On 11th March 2016 a new exhibition opened in London’s Fashion and Textiles museum featuring various works by artist, Marian Clayden and we just had to go and check it out!
Clayden has produced various pieces from intricate jewelry to floor length hanging installation pieces all using various dying, resisting and discharge methods. Although the ‘do not touch’ signs are frequently seen, her works are very easy to view up close and it really adds to the exhibition being able to see the beautiful detail in her designs.
As well as hanging fabric, Clayden’s materials have been made up into garments, including a dress made from digital printed ink jet fabric 2003. Not only are finished garments displayed but also imagery of the behind the scenes processes!
Even though the majority of Clayden’s work is very fashion orientated in some of her earlier work have a visual focus as she concentrated a lot on how it was displayed. One of her works seen at the exhibition entitled ‘Ribbons’ was created using dyed, discharged, ripped and burnt silk hung from a wooden bar. The piece is always moving due to the weight of the fabric, so, along with the light, the colour tones are always changing.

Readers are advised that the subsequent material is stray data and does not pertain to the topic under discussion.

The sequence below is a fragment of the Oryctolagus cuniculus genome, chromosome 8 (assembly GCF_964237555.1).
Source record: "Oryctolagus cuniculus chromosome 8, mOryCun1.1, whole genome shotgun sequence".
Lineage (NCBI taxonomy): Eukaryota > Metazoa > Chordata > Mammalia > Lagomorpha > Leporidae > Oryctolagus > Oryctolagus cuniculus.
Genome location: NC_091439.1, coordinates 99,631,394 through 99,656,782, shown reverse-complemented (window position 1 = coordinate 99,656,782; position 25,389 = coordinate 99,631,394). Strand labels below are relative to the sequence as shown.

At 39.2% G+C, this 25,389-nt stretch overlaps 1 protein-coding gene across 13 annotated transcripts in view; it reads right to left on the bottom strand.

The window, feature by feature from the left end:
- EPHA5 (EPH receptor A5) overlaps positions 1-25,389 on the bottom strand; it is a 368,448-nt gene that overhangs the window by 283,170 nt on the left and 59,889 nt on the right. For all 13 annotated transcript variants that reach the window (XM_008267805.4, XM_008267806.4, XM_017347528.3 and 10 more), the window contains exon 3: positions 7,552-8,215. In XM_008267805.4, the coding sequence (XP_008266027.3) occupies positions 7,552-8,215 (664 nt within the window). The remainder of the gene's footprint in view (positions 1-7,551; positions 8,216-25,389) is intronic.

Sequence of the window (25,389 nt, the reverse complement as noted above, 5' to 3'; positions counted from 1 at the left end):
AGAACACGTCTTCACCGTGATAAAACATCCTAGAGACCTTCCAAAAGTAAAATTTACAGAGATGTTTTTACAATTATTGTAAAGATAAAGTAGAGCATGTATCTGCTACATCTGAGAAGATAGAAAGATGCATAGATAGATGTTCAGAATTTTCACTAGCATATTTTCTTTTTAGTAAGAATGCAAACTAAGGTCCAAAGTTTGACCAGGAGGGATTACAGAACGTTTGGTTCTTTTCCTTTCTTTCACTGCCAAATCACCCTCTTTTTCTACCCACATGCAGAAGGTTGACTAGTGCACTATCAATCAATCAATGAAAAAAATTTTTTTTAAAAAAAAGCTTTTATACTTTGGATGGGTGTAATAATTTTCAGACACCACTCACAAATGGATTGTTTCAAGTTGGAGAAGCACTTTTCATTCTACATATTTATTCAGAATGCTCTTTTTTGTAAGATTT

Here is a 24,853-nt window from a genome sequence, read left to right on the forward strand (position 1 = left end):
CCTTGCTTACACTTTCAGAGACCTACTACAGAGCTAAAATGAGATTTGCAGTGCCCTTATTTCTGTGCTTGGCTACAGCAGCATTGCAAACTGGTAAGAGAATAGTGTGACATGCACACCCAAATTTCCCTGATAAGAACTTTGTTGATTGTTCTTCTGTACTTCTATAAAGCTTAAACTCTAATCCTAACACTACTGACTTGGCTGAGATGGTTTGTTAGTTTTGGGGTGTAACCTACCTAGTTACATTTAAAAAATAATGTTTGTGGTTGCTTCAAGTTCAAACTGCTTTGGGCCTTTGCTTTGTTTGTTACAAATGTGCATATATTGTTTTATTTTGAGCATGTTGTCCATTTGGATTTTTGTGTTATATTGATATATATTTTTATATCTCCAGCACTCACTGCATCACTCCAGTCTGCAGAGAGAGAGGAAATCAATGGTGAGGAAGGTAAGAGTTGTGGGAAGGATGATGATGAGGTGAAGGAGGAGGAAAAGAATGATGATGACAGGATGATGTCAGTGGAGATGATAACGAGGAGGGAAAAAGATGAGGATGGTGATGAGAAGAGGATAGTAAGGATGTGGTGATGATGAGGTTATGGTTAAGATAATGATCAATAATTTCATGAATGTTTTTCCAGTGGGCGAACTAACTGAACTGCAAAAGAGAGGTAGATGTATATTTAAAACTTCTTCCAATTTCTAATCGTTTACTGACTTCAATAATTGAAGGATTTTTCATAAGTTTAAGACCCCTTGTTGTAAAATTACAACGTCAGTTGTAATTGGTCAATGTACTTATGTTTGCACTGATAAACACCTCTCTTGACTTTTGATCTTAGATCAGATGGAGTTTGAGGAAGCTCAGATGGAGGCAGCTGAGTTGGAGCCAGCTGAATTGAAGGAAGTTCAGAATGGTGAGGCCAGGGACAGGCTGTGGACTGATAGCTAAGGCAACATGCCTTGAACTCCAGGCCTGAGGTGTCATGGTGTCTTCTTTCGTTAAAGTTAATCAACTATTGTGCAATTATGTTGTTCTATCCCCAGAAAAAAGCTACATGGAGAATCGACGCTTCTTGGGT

Museum has tour guides informing you more about Marian Clayden’s work at regular times throughout the day but if you choose to look at the exhibition in your own time handouts are given for extra info!
The exhibition is open till 17th April 2016 so make sure you don’t miss out!
By Philippa Martin
Location: 83 Bermondsey Street, London SE1 3XF
£9 adults / £7 concessions / £6 students / Children under 12 are free.
Open Tuesdays to Saturdays, 11am–6pm
Thursdays until 8pm
Claire Barrett is an embroidery designer who has been working in the embroidery industry for six years. A former Creative Director at Hand & Lock, Claire runs Hawthorne & Heaney, dealing with celebrity clients such as Kanye West and high profile companies such as Henry Poole & Company Savile Row tailors. Claire is passionate about making embroidery accessible to everyone by offering sponsorships to young designers and even running the London Embroidery School to teach beginners classes to those who are interested in getting a taste of what embroidery has to offer.